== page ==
BBA fights to shore up confidence in Libor system

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The Independent Online

The decision of an anonymous group of 13 financial industry figures will get more attention than normal today when the British Bankers' Association announces changes designed to shore up confidence in its industry-standard inter-bank lending rate.

The London inter-bank offered rate (Libor), which is the benchmark for more than $350 trillion (£180trn) of derivatives and corporate bonds, has been under the spotlight since it spiked up at the start of the credit crunch last summer. The cost of lending between banks rocketed as they hoarded cash while liquidity drained from the system.

The BBA has brought forward a regular review of banks on its Libor panel. The Foreign Exchange and Money Markets Committee, whose 13 members are kept secret to protect them from pressure from Libor users, will also consider a review prepared by John Ewan, the BBA's director of wholesale markets.

Libor is set using a daily survey of 16 panel banks that report the rates they pay to borrow from each other in different currencies and for varying lengths of time. The system has been the industry standard for measuring banks' cost of borrowing since it was established 24 years ago.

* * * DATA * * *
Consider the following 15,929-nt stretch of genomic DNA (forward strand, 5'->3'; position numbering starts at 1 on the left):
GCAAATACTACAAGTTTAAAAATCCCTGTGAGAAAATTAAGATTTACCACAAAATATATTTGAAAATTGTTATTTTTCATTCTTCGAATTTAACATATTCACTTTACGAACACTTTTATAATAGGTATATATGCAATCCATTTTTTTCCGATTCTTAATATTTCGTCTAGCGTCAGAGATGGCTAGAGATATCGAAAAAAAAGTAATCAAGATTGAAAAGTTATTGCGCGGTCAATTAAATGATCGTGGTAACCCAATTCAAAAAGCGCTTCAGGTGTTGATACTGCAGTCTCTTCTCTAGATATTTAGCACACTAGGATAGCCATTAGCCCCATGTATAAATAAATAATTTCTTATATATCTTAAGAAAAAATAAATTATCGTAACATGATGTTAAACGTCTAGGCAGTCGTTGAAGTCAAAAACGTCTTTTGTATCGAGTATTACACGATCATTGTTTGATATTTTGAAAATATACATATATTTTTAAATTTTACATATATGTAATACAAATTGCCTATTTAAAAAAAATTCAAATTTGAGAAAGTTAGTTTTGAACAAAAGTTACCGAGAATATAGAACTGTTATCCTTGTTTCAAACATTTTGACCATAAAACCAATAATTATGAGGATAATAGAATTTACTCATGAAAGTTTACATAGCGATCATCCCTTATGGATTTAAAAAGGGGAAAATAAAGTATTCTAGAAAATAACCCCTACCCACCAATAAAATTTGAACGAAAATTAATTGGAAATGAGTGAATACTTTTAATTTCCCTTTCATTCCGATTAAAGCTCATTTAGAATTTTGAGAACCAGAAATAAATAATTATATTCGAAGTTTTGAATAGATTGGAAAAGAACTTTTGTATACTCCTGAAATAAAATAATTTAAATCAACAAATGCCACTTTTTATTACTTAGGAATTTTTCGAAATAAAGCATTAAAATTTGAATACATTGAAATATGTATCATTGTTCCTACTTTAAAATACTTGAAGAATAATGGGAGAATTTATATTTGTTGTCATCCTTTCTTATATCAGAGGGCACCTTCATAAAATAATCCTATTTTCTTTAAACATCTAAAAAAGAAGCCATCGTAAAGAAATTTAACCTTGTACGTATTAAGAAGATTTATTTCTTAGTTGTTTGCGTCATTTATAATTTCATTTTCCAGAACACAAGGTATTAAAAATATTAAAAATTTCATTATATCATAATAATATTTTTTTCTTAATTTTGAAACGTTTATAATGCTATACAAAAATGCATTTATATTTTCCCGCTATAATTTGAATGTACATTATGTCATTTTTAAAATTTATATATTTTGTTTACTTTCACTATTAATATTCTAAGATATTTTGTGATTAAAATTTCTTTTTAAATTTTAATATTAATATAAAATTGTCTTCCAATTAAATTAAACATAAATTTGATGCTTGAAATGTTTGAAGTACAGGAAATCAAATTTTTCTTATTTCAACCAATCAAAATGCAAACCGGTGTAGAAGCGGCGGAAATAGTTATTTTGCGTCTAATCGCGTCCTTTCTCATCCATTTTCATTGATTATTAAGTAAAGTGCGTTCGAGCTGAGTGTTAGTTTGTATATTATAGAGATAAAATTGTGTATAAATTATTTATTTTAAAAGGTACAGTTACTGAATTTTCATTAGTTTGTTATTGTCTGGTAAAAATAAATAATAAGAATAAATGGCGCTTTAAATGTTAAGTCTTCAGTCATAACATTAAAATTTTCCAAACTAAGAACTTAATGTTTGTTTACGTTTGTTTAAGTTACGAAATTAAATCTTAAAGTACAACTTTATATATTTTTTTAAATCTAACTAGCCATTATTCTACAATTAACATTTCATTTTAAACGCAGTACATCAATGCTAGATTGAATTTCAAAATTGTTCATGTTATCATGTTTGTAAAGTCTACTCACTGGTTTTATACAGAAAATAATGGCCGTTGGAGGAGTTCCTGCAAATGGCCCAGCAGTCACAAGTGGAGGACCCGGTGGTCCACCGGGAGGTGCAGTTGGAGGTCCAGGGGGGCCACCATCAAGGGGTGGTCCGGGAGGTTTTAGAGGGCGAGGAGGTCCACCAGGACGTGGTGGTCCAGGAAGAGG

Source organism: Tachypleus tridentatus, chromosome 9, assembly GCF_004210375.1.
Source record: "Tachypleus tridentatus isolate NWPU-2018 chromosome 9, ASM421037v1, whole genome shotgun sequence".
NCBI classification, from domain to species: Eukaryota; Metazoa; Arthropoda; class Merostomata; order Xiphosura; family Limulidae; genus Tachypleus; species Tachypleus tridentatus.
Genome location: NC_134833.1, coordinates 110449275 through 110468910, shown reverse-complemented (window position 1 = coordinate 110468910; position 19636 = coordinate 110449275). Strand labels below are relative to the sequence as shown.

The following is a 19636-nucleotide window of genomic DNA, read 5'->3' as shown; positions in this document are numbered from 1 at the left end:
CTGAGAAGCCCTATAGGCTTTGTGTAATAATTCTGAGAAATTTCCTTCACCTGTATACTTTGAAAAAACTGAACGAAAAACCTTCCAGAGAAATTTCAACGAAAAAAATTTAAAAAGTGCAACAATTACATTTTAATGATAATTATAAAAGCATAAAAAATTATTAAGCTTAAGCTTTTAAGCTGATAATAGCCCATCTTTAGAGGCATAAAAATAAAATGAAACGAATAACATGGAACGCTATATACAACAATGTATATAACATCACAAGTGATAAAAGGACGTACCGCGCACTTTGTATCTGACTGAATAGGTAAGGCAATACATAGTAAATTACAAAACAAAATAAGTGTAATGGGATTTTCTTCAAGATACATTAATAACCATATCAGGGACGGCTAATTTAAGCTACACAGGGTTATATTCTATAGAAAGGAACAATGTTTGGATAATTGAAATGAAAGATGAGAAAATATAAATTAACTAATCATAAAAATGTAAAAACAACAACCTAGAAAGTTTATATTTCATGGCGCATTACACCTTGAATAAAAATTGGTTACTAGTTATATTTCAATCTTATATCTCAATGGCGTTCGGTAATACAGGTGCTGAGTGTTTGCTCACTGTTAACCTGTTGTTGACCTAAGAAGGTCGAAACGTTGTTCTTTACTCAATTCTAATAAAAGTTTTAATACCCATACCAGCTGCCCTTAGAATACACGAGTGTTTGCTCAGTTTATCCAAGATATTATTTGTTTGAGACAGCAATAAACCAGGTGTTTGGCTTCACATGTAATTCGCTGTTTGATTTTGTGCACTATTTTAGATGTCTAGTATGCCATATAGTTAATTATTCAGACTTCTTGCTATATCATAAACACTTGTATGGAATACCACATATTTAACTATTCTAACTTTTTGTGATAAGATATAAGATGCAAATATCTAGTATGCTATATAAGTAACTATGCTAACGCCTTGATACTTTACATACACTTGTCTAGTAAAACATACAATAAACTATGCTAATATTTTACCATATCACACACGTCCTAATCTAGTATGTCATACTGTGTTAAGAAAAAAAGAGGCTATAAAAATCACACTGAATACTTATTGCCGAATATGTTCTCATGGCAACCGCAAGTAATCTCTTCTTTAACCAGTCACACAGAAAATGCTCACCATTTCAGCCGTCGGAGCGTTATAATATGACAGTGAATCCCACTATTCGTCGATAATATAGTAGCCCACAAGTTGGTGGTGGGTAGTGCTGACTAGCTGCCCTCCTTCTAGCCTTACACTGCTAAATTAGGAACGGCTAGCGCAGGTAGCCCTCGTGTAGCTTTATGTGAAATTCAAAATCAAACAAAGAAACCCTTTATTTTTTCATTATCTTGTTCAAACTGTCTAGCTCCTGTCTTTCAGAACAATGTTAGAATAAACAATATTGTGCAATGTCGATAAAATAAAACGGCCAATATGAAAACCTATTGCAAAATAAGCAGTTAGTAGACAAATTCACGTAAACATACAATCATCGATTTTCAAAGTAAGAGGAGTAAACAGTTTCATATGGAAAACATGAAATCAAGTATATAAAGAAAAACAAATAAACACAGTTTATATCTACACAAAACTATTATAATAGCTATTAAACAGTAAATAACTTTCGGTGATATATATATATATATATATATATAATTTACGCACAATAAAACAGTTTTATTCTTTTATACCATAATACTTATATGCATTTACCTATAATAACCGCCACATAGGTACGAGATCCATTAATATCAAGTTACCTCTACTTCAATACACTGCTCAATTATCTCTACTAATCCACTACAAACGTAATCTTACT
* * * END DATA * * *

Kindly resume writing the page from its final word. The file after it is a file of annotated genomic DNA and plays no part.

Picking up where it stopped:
The BBA makes money from Libor by licensing data providers to use the rates. The system faces competition from Icap, the inter-dealer broker, which is working on a rival method. Icap's system would survey at least 24 anonymous banks for the cost of lending to a representative bank, rather than asking for their own borrowing costs.

Industry sources said options for improving Libor included expanding the panel of banks, making them anonymous and reflecting the price of lending asked by money market funds, which are key players in providing funding to banks. The Bank for International Settlements said in March that some banks that provide information for the rate may have understated borrowing costs. Banks might have done this to avoid being stigmatised for appearing riskier than their rivals.

Tim Bond, a strategist at Barclays Capital, said yesterday that Barclays had been punished for quoting the correct rates while others massaged their figures down. "Other banks tried to push their head above the parapet on occasions as well but with every attempt you were met with a lot of rumour and innuendo," he told Bloomberg TV.

In the first week of September, Barclays quoted three-month dollar rates to the BBA above those of its peers, prompting questions about the bank's financial position and contributing to a fall in Barclays' shares.

The BBA said last month that it would throw out any member found deliberately understating rates. The Libor rate for borrowing in dollars jumped on the following two days.